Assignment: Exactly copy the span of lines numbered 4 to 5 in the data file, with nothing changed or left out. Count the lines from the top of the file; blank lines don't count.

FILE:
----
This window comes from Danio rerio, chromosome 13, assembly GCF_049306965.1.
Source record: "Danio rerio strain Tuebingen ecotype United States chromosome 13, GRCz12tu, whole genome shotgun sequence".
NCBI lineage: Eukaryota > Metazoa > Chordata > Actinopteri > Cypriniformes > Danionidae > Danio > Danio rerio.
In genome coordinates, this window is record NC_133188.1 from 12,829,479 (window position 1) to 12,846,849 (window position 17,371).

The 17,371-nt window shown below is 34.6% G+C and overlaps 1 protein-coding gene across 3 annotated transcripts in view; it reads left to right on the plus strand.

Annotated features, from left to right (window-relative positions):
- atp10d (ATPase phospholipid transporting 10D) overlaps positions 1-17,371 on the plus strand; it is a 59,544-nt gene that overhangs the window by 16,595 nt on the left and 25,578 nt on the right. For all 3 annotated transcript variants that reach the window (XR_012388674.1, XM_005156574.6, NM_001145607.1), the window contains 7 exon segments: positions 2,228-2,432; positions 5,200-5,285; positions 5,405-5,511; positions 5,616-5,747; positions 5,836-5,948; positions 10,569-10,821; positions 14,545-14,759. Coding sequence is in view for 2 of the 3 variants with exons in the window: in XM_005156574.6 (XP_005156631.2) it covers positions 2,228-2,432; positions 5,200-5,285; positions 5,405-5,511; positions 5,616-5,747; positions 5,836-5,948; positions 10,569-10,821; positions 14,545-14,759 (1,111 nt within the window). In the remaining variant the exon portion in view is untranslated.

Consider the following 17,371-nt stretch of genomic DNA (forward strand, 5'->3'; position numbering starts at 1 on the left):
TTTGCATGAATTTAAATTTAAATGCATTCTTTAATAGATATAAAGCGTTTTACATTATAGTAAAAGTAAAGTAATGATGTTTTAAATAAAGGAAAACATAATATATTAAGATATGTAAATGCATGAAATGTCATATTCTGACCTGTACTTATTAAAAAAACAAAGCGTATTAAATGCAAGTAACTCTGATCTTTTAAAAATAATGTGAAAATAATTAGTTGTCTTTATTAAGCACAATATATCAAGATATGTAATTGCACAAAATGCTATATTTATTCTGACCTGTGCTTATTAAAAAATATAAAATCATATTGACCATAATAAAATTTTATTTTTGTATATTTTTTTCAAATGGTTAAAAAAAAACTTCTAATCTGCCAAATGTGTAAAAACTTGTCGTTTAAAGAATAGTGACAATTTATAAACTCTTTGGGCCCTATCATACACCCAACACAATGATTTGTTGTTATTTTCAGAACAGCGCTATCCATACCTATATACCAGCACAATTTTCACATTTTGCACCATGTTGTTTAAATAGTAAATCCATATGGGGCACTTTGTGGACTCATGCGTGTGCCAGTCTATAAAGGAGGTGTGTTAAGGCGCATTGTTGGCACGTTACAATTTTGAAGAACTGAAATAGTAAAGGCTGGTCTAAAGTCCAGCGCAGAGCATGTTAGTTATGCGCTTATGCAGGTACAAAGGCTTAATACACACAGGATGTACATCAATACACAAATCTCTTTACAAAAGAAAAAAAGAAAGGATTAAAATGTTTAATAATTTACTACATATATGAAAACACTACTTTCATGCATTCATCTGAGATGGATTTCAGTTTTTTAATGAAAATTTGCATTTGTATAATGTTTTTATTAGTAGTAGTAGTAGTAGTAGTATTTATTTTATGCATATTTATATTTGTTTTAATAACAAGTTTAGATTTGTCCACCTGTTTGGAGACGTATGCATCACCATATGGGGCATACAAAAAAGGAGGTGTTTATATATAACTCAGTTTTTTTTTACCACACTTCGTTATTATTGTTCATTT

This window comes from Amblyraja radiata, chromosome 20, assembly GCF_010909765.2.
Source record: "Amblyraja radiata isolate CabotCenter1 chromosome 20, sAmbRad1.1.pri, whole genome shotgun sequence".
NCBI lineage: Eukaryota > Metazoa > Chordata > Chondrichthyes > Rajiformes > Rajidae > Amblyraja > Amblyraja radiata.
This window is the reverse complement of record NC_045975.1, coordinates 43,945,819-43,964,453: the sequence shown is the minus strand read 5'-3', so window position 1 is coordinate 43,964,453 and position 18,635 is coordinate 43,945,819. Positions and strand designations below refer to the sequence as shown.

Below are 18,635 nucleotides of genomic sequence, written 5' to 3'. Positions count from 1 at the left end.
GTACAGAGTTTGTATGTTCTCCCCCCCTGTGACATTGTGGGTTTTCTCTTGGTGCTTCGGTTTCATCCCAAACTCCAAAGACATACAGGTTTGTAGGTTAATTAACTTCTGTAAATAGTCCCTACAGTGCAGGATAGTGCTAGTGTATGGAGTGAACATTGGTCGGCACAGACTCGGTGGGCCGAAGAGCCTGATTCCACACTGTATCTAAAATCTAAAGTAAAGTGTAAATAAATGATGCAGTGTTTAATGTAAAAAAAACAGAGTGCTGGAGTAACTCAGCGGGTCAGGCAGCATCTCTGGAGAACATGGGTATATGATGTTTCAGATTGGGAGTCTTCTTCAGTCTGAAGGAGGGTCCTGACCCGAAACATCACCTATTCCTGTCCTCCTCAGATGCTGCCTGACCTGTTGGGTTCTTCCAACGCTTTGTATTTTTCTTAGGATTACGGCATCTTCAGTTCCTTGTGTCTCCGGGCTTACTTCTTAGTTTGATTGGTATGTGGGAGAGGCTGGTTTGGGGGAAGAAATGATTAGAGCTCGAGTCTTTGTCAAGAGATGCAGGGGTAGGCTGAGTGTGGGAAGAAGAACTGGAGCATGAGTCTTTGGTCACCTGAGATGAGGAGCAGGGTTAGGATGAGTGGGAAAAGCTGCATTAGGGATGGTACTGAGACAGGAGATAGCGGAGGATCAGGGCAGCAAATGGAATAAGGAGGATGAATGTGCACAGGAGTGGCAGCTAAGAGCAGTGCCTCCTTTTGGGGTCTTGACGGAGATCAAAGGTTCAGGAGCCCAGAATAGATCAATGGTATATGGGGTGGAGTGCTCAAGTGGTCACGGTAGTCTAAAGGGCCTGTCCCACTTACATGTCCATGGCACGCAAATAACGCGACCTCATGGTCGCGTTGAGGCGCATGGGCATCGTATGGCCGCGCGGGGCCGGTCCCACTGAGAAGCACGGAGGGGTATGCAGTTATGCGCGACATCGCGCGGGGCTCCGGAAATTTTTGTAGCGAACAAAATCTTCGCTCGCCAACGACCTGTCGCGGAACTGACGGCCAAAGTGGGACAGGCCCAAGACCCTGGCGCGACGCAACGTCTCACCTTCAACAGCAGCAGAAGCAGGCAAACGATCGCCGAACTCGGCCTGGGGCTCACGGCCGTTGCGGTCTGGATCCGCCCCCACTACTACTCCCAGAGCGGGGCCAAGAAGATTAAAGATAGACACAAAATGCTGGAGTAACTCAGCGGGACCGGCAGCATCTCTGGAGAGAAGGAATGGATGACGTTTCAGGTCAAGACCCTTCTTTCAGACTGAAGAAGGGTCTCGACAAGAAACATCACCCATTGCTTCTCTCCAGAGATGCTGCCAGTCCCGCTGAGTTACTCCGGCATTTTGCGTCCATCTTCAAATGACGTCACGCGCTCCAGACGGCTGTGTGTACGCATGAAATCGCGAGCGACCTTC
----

In genome coordinates, this window is record NC_133188.1 from 12,829,479 (window position 1) to 12,846,849 (window position 17,371).

The 17,371-nt window shown below is 34.6% G+C and overlaps 1 protein-coding gene across 3 annotated transcripts in view; it reads left to right on the plus strand.